A Vote for Truth
I had a discussion last night, with several people whom I greatly respect, about politics and our responsibility as Christians to vote. As per usual, I did some thinking after that conversation, and it’s fleshed out something that’s been on my mind for quite some time. And so, as we near this pivotal election, I have a suggestion for my fellow believers in Christ. It is just that, a suggestion, and one I direct at myself as much as at anyone else.
I think it’s time for us to stop trying to tell each other who to vote for. I’ve been doing it for months, and I don’t know that it is necessarily wrong in and of itself. But Facebook has become littered with arguments about why Christians should vote for Trump, why they mustn’t vote for Trump, why they’ll lose their salvation and be eternally damned if they don’t fall in line or if they sell out. (Okay, maybe not quite to that extreme, but it’s close.) And while I’m not sure if any social media post has ever swayed a vote in a presidential election, I’m pretty sure they have riled and angered people, have caused lasting rifts and divisions. And my greatest fear is not that “45” will be a disaster, but that the church of Jesus Christ will be torn apart by its stance on “The Donald.”
I’ve made my stance on the issue pretty clear: I can’t in good conscience (as a Christian or an American) vote for Donald Trump for president. (Nor can I, lest there be any uncertainty, vote for Hillary Clinton.) And I can’t, in good conscience, respect people who are brazenly defending Trump as if he is the second coming of the Messiah (trust me, such people are out there). But I can respect someone who looks at Trump as deeply flawed, yet looks at Hillary as more deeply flawed, and who is voting for Trump as a “last resort.” (I don’t agree with the choice, but I can respect it). I’ve also stated this position for quite some time, and I don’t know that I’ve persuaded anyone to change their minds. Conversely, I’ve said that until I mark (or don’t mark) my ballot on November 8th, I’m not locking in that decision—I’m trying to keep an open mind, in case God should be seeking to change my aforementioned conscience—but I’m yet to have been persuaded otherwise. Maybe I’m just stubborn and lousy at making my case. Or maybe, and I suspect it is more the latter, people don’t change their minds because of blog posts and Tweets.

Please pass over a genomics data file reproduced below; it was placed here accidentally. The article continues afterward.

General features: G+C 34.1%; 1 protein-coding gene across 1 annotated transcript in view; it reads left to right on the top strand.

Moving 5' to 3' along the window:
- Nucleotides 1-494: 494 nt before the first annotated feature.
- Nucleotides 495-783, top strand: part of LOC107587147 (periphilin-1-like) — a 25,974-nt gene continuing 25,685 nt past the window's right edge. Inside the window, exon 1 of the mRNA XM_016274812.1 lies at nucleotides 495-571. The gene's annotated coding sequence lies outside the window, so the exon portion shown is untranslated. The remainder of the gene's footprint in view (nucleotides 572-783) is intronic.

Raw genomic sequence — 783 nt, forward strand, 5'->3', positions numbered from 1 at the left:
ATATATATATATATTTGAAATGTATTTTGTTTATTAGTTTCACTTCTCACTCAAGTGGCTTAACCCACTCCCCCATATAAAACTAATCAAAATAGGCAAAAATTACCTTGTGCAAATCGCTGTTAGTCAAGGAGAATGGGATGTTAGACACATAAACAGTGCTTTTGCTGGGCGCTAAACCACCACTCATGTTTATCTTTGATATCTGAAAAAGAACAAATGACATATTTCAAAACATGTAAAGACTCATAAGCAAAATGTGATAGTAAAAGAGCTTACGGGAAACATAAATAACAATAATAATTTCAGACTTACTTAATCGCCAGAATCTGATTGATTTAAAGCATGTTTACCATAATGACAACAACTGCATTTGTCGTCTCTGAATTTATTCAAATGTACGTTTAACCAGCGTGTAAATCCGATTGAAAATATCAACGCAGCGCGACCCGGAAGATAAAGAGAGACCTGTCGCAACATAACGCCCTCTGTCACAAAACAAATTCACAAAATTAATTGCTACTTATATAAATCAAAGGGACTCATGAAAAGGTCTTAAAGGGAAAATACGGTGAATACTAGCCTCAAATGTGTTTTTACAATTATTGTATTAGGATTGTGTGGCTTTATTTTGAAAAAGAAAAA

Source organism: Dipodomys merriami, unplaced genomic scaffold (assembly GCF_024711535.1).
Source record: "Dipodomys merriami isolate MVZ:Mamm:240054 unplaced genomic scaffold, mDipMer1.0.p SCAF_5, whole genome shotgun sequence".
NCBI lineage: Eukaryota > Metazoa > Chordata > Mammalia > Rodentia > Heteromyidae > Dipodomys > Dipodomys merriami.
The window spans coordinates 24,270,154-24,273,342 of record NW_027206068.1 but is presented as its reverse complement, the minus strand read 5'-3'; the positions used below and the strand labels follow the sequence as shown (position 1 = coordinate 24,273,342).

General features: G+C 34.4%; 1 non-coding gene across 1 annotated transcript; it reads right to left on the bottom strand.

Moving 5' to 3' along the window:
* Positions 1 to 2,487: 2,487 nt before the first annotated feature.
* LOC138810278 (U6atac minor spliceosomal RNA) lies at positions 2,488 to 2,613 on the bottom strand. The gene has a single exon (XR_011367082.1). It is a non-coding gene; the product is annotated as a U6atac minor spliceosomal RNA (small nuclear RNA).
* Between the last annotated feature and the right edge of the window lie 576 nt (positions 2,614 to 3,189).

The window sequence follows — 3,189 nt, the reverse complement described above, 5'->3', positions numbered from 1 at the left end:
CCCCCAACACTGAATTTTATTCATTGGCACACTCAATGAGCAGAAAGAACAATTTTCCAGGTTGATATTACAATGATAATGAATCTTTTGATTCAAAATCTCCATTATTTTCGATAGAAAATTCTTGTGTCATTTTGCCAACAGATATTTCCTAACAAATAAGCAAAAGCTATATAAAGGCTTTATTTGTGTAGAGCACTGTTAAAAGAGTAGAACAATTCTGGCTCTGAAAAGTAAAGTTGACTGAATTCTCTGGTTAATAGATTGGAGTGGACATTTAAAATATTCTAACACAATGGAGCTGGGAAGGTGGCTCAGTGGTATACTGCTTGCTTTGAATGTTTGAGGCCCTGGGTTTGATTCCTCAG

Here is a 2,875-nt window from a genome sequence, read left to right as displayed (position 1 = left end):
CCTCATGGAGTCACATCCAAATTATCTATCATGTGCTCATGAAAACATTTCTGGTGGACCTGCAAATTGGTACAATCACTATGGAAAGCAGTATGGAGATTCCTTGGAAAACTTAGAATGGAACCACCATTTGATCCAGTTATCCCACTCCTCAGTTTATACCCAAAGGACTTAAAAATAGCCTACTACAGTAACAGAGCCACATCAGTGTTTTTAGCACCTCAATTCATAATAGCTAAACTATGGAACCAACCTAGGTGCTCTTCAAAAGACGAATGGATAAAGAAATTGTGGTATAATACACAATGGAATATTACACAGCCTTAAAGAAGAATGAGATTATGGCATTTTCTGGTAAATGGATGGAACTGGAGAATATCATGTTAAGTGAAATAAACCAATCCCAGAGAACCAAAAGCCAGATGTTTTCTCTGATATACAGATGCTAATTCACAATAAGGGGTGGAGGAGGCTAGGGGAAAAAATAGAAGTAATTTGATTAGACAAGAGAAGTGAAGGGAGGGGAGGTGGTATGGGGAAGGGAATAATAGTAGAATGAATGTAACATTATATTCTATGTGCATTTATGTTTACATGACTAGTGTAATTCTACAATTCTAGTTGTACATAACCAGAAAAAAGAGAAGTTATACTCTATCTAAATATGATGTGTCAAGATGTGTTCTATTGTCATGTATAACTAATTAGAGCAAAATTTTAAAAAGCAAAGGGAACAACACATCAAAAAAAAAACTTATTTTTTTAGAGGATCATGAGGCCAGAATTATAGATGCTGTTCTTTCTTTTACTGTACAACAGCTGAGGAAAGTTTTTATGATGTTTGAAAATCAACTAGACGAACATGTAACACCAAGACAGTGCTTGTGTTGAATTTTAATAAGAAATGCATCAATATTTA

That being said, if you’ve read the first three paragraphs, there’s a decent chance you’ll read the rest of this. So please, hear me out. My sense is that most people have either made up their mind (and thus won’t be swayed by rousing choruses of “Immortal, Invisible, Trump Only Wise” from his loyalists or have thrown their hands up in desperation and won’t be moved by any “Ten Reasons Why Trump is the Devil” posts from his most vehement detractors). So my challenge to Christians for these last four weeks before the election—and, indeed, in the weeks, months, and years following it—is to speak the truth in love. Let’s spend more time calling truth “truth” and lies “lies” and calling right “right” and wrong “wrong”—regardless of who we’re talking about—and less time stumping for one or the other or neither candidate. After all, it is largely our failure as Christians and Americans to live up to the values we claim to embrace that has put us in this mess to begin with. Politics flows downstream from culture. If we want to fix Washington, D.C., we have to fix us first.